I've thought about a lot tonight because of these readings. These are the types of things we learn about in psychology.

Good night.


Charles Tillman Ramsey said...

No good morning, I hope that your class today is just as powerful as you related in your post.

I am glad that you contrasted El Cerrito High School with the experience that others face from a powerful and prominent school. As a matter of fact, you may have some students from those schools with you at Brown during the Summer at Brown program. What I want to remind you is that those in those schools may complain about stress and they do have it, but they also have a SAFETY NET, that gives them more chances and allows them to make mistakes.

Our students need to understand that the margain of error for us is slim and that we must remain focused if we are going to be on that level. It is sad that this exists, but that is life and as you get older you will see life disparities and be shocked.

Well now is the time to get over the shock. Do not be fooled by the impression that those who cheat feel bad. They feel the need to survive and they will do whatever it takes. One day you need to look at the history of segregation and see the rules and laws that were created to ensure that those who cheated got off like bandits.

Now you are being exposed to all that ills the world and seeing first hand how to address it in your life. Ms. Kronenberg always talks about Karma and I agree with her. She, as well as I, feel it is better to have the highest of integrity and not worry about the consequences. That if you are doing the right things and have the RIGHT MOTIVES, that everything will turn out well. Now this may sound naive, but we believe that it has served us well.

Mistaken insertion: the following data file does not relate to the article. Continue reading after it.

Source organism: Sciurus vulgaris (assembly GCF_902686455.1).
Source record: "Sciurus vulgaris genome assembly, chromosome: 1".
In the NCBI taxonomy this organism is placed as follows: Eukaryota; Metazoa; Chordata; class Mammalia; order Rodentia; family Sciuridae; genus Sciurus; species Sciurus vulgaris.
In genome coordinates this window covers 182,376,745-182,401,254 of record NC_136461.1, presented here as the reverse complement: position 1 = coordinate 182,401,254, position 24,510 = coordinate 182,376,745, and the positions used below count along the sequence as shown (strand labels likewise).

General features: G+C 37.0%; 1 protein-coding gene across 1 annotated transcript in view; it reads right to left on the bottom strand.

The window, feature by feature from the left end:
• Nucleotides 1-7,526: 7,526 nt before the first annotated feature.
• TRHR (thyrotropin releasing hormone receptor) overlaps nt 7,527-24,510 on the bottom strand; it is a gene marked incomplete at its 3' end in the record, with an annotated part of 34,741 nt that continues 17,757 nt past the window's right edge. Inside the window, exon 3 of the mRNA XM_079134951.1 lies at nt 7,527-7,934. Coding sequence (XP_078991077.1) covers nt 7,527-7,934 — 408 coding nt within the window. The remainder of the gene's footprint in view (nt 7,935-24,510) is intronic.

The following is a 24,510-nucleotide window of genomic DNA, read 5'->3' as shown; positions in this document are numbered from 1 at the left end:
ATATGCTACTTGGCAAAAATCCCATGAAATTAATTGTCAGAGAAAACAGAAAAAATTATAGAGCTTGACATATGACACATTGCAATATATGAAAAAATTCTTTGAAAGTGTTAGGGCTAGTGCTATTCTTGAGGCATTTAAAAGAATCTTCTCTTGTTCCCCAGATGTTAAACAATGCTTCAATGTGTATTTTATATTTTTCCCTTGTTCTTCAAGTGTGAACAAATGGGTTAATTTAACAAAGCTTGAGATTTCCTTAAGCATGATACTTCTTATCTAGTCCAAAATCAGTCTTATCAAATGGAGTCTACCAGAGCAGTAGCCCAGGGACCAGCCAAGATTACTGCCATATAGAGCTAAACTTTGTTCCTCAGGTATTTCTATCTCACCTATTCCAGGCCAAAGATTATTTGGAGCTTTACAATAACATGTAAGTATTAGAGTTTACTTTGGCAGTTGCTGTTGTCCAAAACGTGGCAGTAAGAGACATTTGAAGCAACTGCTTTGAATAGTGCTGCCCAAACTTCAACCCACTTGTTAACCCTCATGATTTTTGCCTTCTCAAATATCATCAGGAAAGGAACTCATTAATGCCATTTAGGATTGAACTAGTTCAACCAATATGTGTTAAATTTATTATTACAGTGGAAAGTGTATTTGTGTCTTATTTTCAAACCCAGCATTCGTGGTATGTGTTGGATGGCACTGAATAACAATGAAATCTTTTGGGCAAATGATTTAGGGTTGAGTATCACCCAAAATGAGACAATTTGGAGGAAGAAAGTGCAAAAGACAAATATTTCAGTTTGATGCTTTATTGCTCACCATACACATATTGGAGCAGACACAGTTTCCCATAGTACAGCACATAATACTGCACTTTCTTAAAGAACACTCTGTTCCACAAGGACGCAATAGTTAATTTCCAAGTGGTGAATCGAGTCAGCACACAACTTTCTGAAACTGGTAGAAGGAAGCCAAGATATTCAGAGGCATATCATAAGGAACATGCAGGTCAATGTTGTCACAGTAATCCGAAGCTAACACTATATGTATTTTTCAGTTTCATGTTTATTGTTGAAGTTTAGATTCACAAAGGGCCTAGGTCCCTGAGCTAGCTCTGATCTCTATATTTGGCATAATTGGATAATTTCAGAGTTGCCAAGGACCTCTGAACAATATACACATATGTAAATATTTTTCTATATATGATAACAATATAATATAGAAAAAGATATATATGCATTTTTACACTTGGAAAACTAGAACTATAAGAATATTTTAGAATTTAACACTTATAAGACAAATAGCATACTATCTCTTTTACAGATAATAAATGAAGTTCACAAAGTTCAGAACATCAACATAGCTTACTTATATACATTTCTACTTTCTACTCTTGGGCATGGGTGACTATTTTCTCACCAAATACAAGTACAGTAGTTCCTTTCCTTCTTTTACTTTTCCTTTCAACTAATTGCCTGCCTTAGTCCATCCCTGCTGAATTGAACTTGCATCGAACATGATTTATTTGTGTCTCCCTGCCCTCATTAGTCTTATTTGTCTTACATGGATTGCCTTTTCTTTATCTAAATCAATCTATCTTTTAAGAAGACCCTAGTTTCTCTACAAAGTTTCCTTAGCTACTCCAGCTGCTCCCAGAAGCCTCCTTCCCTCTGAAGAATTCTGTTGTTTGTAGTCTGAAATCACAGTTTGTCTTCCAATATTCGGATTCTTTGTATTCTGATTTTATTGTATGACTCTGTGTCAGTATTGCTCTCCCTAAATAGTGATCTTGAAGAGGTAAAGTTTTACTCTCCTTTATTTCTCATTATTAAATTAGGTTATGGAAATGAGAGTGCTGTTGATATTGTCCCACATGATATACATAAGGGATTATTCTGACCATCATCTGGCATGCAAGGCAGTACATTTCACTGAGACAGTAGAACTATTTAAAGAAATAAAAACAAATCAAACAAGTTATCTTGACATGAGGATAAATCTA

No one believed that the Ivy League Connection would have this type of impact and that it would fail after one year. Well we believed in ourselves and we believed that our positive karma would matter, well it has and I am happy to now read your marvelous and well constructed posts.

Enjoy your day.

Charles T. Ramsey, Esq.
School Board Member
West Contra Costa
Unified School District

Don Gosney said...


I don't know any mafia hit men personally but I've seen enough movies and read enough books about them. One thing you hear/read often is that the first time they kill it's kind of tough on them. The second time it becomes a little easier and after a while it doesn't bother them at all.

The point being that with some of these 'cheaters' maybe there's some guilt or remorse in the beginning but after a while, and interviews bear this out, not only is there no remorse but in their own minds they can even justify the cheating.

What does that say about where we're going? And how we can break the cycle so people think that cheating is wrong?

What's the world coming to when kids need instructions with Legos? The next thing you know they'll be issuing instructional DVDs with sticks, balls and rubber bands in case the kids are too goofy to figure out even basic toys.

I can understand user guides with my new copy of Photoshop or maybe with my new car but with Legos? You're killing me, Cynthia, just killing me.